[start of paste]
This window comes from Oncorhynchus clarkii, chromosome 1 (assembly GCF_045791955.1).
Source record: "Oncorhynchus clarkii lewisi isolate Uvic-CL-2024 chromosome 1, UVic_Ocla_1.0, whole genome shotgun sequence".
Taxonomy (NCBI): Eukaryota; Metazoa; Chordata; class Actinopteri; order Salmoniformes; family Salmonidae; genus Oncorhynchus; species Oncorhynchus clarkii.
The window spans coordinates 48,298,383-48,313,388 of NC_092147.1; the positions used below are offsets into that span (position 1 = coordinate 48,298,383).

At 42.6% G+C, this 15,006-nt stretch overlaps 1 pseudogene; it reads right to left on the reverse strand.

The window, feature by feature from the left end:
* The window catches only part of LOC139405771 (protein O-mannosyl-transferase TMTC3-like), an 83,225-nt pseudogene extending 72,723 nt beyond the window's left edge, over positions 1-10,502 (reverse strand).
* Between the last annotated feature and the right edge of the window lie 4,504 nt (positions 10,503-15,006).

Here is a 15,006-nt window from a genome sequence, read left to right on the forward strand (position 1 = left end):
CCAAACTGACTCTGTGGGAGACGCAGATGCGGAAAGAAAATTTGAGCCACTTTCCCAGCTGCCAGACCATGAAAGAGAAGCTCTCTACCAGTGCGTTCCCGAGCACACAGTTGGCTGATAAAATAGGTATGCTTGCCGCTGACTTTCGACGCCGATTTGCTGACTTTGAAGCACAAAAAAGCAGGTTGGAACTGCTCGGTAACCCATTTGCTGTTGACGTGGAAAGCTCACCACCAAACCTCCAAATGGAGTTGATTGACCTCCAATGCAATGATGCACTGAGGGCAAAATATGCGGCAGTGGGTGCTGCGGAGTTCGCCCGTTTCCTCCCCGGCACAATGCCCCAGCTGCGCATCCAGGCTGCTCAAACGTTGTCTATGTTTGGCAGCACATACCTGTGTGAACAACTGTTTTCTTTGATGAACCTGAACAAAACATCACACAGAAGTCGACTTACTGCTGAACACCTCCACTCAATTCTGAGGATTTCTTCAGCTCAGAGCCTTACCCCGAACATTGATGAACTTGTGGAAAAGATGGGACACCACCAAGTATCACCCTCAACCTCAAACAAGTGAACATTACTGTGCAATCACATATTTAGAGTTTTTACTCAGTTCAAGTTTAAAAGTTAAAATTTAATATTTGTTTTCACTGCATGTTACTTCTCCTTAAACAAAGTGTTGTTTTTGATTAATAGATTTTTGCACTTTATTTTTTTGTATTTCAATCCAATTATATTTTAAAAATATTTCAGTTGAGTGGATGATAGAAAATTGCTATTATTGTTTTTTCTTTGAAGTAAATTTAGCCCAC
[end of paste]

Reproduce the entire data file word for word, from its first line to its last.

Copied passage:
This window comes from Oncorhynchus clarkii, chromosome 1 (assembly GCF_045791955.1).
Source record: "Oncorhynchus clarkii lewisi isolate Uvic-CL-2024 chromosome 1, UVic_Ocla_1.0, whole genome shotgun sequence".
Taxonomy (NCBI): Eukaryota; Metazoa; Chordata; class Actinopteri; order Salmoniformes; family Salmonidae; genus Oncorhynchus; species Oncorhynchus clarkii.
The window spans coordinates 48,298,383-48,313,388 of NC_092147.1; the positions used below are offsets into that span (position 1 = coordinate 48,298,383).

At 42.6% G+C, this 15,006-nt stretch overlaps 1 pseudogene; it reads right to left on the reverse strand.

The window, feature by feature from the left end:
* The window catches only part of LOC139405771 (protein O-mannosyl-transferase TMTC3-like), an 83,225-nt pseudogene extending 72,723 nt beyond the window's left edge, over positions 1-10,502 (reverse strand).
* Between the last annotated feature and the right edge of the window lie 4,504 nt (positions 10,503-15,006).

Here is a 15,006-nt window from a genome sequence, read left to right on the forward strand (position 1 = left end):
CCAAACTGACTCTGTGGGAGACGCAGATGCGGAAAGAAAATTTGAGCCACTTTCCCAGCTGCCAGACCATGAAAGAGAAGCTCTCTACCAGTGCGTTCCCGAGCACACAGTTGGCTGATAAAATAGGTATGCTTGCCGCTGACTTTCGACGCCGATTTGCTGACTTTGAAGCACAAAAAAGCAGGTTGGAACTGCTCGGTAACCCATTTGCTGTTGACGTGGAAAGCTCACCACCAAACCTCCAAATGGAGTTGATTGACCTCCAATGCAATGATGCACTGAGGGCAAAATATGCGGCAGTGGGTGCTGCGGAGTTCGCCCGTTTCCTCCCCGGCACAATGCCCCAGCTGCGCATCCAGGCTGCTCAAACGTTGTCTATGTTTGGCAGCACATACCTGTGTGAACAACTGTTTTCTTTGATGAACCTGAACAAAACATCACACAGAAGTCGACTTACTGCTGAACACCTCCACTCAATTCTGAGGATTTCTTCAGCTCAGAGCCTTACCCCGAACATTGATGAACTTGTGGAAAAGATGGGACACCACCAAGTATCACCCTCAACCTCAAACAAGTGAACATTACTGTGCAATCACATATTTAGAGTTTTTACTCAGTTCAAGTTTAAAAGTTAAAATTTAATATTTGTTTTCACTGCATGTTACTTCTCCTTAAACAAAGTGTTGTTTTTGATTAATAGATTTTTGCACTTTATTTTTTTGTATTTCAATCCAATTATATTTTAAAAATATTTCAGTTGAGTGGATGATAGAAAATTGCTATTATTGTTTTTTCTTTGAAGTAAATTTAGCCCAC